U.S. Senator John Cornyn (R-TX) today introduced a bill, The Health Care Bureaucrats Elimination Act, S.3653, cosponsored by Senators Orrin Hatch (R-UT), Jon Kyl (R-AZ), Pat Roberts (R-KS), and Tom Coburn (R-OK) to remove unelected, unaccountable bureaucrats from American seniors' personal health decisions by repealing the Independent Payment Advisory Board (IPAB).
"In true fashion of Obama-Reid-Pelosi hubris, the IPAB is the definition of a government takeover," said Senator Cornyn. "America's seniors deserve the ability to hold elected officials accountable for the decisions that affect their Medicare, but IPAB would take that away from seniors and put power in the hands of politically-appointed Washington bureaucrats. This bill to repeal IPAB is just one step towards starting over with real health care reform that empowers patients instead of beltway bureaucrats."
"The $2.6 trillion health spending law fails to address a serious challenge facing our nation - skyrocketing health care costs. The White House chose to punt tough decisions to a bunch of bureaucrats with no accountability to the American people," said Senator Hatch. "In response, we've come together with this common-sense legislation to put a stop to an unelected board with unprecedented power over the health decisions of every American senior. Making our government more responsive to the people we represent, like we are doing with this legislation, is how we rebuild the public's trust."
"The most dangerous consequence of a Washington takeover of health care is the inevitable rationing that will result in the delay and denial of care," said Senator Kyl. "The IPAB, a group of unelected Washington bureaucrats, will decide whether certain tests and treatments "cost too much' and therefore won't be covered under the new law. By repealing the IPAB, we take one step forward in protecting the sacred patient-doctor relationship and ensuring access to the highest quality medical care."
"On the hook to find $500 billion in cuts to pay for the new health care law, IPAB is yet another government body tasked with rationing to contain costs," Senator Roberts said. "Access to quality care for seniors is threatened by decisions made behind closed doors by unelected and unaccountable government officials."
"Health reform should empower families with more choices, not put government bureaucrats and rationing boards in the middle of medical decisions," said Senator Coburn. "The Independent Payment Advisory Board is a government command-and control bureaucracy that will dictate payment decisions and interfere with the best judgment of physicians and families. The task of repealing this misguided law begins here."
Senator Cornyn's bill is one of a series of bills, including legislation to repeal burdens on small businesses and job-killing taxes, to highlight specific problems with the Democrats' health care law. After taking $528 billion from the nearly bankrupt Medicare program to create a $2.6 trillion new entitlement, the Obama-Reid-Pelosi health care law created an unelected, unaccountable board of bureaucrats to make additional cuts to the Medicare program based on arbitrary global budget targets. The IPAB would empower 15 bureaucrats to make substantial changes to Medicare--without full transparency and accountability to America's seniors and their elected officials. Additionally, Senator Cornyn and co-sponsors of the bill note several other issues with IPAB, which include:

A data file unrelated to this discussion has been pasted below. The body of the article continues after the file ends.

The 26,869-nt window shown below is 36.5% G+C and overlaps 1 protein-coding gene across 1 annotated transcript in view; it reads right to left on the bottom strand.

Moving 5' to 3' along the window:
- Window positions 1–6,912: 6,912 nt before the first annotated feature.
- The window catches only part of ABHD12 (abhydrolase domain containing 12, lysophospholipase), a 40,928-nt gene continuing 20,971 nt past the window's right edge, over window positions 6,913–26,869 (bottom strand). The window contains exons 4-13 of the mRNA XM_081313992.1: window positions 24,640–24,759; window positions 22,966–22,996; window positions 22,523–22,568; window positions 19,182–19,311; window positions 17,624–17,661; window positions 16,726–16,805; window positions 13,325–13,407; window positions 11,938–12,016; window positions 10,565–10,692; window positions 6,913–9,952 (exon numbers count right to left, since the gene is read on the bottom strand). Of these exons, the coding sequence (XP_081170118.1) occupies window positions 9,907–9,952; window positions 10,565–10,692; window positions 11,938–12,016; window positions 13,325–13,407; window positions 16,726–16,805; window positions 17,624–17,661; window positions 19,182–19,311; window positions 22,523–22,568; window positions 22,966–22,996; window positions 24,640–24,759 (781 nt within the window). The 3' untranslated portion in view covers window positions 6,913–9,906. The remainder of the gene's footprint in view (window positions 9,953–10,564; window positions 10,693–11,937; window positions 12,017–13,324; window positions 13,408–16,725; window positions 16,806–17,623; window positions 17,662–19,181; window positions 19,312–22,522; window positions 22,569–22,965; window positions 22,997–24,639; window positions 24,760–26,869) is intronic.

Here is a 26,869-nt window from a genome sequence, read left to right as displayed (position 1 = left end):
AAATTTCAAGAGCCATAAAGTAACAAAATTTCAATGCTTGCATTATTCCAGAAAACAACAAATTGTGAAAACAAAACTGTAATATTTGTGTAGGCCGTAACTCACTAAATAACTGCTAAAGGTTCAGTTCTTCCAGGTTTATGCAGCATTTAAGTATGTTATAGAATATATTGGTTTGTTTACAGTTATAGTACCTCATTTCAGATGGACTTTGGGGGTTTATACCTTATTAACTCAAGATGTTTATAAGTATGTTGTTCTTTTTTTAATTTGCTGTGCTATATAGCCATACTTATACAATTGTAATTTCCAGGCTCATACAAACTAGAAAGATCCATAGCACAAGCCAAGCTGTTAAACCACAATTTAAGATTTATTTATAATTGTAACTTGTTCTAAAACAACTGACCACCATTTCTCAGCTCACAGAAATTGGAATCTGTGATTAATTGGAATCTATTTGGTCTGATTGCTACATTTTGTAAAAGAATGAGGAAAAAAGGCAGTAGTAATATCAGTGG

* Product of Politics: While the designers of IPAB contend it will depoliticize the Medicare payment process, the IPAB's very charter is the product of politics. Special interest groups cut deals with Democrats to specifically exempt hospitals, 28 percent of Medicare's budget, from the IPAB's ax. Additionally, IPAB simply takes decision-making authority from elected officials and gives it to the President's political appointees.
* Shirked Responsibility: While IPAB was sold as a mechanism to address entitlement spending, the reality is that IPAB allowed Congress to punt to an unaccountable board the responsibility of fully paying for a budget busting new entitlement program. The history of the $371 billion Sustainable Growth Rate problem has shown that punting budget problems down the road only makes them worse for patients, providers, and taxpayers.
* Fallible Bureaucrats: IPAB's body of "experts" was modeled in many ways after the Medicare Payment Advisory Commission (MedPAC). However, MedPAC doesn't always get it right, and its recommendations are carefully examined by Congress before legislative action. A news report last year noted that , "The Medicare Payment Advisory Commission, created by Congress in 1997, has recommended more than $200 billion in cost cuts in the last year alone that lawmakers have ignored."
* Jeopardized Access: IPAB has raised significant concerns among a diverse group of health care provider groups. 75 provider groups sent a letter stating their opposition to IPAB stating, "The IPAB reductions would be in addition to the savings in provider payments already included in health care reform legislation, which could jeopardize both access for Medicare beneficiaries and even infrastructure for the entire health care system."